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Fitness & Health

18th Jun 2018

The recovery plan powering England’s World Cup hopes

Eat, sleep, hydrate, repeat: how the England squad are fuelling up for Russia 2018

Alex Roberts

Footballers are no longer fuelled by fish, chips and booze. There is now a meticulous attention paid to nutrition, sleep and recovery

Games can be one and lost in an instant, but also in how players recover from intense competition.

With squads already drained from a full season of football, and certain stars such as Thomas Muller running around 12km per game, special measures are in order.

Eager to shed light on the sleep, diet and recovery strategies powering England’s World Cup campaign, JOE spoke to Matt Burton, an exercise scientist who has worked with teams such as Crystal Palace, QPR and Coventry City.

The level of detail that goes into programming a recovery plan is astounding, Burton states.

“The coaches from each team will have protocols in place at both a squad and individual level. This will be based upon information they receive from the players’ club staff.

“For example, each team will have a post-match plan in place which all players adhere to, but they will also allow an extra day’s recovery for those who have been identified as needing it.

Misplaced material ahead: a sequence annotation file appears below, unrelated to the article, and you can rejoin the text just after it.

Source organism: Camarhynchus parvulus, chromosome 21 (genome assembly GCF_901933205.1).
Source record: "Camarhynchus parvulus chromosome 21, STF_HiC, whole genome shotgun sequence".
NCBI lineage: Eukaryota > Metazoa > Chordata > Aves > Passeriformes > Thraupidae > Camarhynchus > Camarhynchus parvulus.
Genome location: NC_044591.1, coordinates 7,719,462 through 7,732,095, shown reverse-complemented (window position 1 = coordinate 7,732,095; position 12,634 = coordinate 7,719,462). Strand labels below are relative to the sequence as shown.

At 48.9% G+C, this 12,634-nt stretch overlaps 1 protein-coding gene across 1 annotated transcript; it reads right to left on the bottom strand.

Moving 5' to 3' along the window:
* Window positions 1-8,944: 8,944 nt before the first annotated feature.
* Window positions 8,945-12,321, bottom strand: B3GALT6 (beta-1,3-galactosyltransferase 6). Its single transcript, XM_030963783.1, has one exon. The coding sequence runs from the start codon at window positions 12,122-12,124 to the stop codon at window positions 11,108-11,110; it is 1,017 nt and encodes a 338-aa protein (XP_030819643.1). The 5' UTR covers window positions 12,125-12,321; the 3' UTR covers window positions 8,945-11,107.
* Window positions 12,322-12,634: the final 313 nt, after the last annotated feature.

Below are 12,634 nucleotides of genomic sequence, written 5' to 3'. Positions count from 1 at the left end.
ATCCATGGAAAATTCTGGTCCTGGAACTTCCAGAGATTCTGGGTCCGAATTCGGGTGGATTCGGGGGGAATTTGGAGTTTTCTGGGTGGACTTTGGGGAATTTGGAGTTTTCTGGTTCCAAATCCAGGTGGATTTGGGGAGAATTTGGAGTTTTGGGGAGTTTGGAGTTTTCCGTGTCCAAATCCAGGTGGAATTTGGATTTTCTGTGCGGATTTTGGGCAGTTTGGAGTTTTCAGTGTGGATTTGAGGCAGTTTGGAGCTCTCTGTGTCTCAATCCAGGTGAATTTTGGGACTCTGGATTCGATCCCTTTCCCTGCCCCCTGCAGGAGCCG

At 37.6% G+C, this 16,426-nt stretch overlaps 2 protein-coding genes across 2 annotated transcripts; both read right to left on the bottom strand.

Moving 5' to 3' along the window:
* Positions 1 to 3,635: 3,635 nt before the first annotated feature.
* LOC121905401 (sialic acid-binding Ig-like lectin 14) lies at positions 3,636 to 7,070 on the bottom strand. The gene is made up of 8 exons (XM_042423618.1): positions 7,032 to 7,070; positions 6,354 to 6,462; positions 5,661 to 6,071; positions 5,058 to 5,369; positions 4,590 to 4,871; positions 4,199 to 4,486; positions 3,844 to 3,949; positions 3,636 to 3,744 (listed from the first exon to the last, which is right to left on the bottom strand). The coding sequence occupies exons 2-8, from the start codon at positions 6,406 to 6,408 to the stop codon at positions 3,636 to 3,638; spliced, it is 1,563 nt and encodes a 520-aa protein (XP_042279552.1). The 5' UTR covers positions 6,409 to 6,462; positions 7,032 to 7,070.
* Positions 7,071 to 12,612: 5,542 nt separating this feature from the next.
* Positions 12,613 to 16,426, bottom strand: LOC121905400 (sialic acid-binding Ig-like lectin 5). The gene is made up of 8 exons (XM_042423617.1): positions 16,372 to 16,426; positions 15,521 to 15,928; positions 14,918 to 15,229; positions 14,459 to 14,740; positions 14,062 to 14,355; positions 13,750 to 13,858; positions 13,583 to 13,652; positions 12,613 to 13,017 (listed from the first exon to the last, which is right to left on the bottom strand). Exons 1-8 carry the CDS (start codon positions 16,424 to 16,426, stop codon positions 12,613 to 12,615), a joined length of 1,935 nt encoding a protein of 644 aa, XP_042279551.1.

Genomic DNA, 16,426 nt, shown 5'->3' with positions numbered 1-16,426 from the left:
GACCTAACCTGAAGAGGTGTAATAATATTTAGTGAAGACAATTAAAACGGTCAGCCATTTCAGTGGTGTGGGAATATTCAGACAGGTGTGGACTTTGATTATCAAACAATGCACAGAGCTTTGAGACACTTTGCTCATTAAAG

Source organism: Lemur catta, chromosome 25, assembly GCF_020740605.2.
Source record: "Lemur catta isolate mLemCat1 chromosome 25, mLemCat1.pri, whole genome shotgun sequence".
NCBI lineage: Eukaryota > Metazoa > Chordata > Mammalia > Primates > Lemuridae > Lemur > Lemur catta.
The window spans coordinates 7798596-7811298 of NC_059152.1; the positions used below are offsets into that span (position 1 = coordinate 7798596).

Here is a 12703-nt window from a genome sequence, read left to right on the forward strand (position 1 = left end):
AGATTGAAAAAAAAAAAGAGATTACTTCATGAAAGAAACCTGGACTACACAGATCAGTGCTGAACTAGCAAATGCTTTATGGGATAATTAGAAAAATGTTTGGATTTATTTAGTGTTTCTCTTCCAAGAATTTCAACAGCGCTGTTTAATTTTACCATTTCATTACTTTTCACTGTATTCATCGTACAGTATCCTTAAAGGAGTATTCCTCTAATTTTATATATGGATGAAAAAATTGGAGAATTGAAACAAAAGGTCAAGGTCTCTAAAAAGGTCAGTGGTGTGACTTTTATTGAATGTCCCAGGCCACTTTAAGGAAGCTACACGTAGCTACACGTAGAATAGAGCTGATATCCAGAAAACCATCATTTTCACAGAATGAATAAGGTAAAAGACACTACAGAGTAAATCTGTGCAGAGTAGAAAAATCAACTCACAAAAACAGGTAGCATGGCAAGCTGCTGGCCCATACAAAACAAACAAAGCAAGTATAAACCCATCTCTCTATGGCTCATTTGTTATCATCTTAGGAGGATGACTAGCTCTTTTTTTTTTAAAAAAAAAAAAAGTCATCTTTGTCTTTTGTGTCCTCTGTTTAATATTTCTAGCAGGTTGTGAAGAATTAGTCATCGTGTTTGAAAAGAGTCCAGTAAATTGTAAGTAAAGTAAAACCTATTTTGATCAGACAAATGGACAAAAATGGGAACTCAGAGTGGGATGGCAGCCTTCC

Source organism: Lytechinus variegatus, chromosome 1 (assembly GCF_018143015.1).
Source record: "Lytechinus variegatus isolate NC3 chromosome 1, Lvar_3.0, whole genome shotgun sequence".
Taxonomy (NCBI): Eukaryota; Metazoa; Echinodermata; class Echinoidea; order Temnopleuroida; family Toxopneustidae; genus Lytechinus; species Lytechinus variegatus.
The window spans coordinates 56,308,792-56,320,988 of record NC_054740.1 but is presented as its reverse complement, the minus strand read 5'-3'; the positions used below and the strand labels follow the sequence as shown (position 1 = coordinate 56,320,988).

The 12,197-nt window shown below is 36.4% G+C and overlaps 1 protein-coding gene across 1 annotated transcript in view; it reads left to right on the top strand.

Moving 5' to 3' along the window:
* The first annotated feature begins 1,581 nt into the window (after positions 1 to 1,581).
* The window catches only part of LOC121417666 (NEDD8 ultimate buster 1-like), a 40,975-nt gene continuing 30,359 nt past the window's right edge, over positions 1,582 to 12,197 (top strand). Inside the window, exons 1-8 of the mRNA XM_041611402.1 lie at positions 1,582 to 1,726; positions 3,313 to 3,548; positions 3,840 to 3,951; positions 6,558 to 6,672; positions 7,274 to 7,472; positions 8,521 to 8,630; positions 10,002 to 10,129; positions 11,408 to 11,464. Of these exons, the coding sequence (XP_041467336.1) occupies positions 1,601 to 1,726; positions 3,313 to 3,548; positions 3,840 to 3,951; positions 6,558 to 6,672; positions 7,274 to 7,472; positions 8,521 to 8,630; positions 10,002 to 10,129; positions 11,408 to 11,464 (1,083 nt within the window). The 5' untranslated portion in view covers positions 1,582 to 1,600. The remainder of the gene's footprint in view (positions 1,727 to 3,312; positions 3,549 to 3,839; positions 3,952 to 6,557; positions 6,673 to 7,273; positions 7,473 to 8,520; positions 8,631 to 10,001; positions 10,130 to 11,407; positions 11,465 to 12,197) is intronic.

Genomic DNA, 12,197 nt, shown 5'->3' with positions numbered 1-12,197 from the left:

“These are usually the pacey, powerful players with high neuromuscular demands – Jamie Vardy is a prime example.”

There are three essential pillars of recovery:

  1. Sleep
  2. Nutrition
  3. Hydration

Each possesses a huge impact on how players recover & perform.


You don’t have to be Vardy, Harry Kane or Dele Alli to know how important sleep is. Less than eight hours shut-eye a night increases injury risk, reduces growth hormone output and impairs brain function.

That said, getting sufficient sleep during a tournament can be a difficult task.

Players are away from home, in unfamiliar beds and shared rooms. This presents a challenge to any healthy sleep pattern they may have created back home.

Burton has outlined what a typical sleep strategy looks like in the England camp:

“An ideal sleeping environment: a quiet, dark room with no light and a temperature around 18 degrees

“Electronic devices turned off around 45 minutes before sleep

“A high protein meal consumed a little over an hour before bed, often with some carbs. High carb intake promotes serotonin release, and high protein increases the quality of sleep

“Avoid alcohol and caffeine in the late afternoon and evening

“Keep a regular sleep schedule with a wind-down period of one hour: dimmed lights, no blue light from electronic devices & partaking in relaxed activities (reading, listening to chilled music etc.)”


You wouldn’t put the wrong fuel in your car, so you need to put the right fuel into your body. This is an adage underpinning football nutrition.

“Nutrition incorporates supplements, pre-match meals, post-match meals and focused carb intake.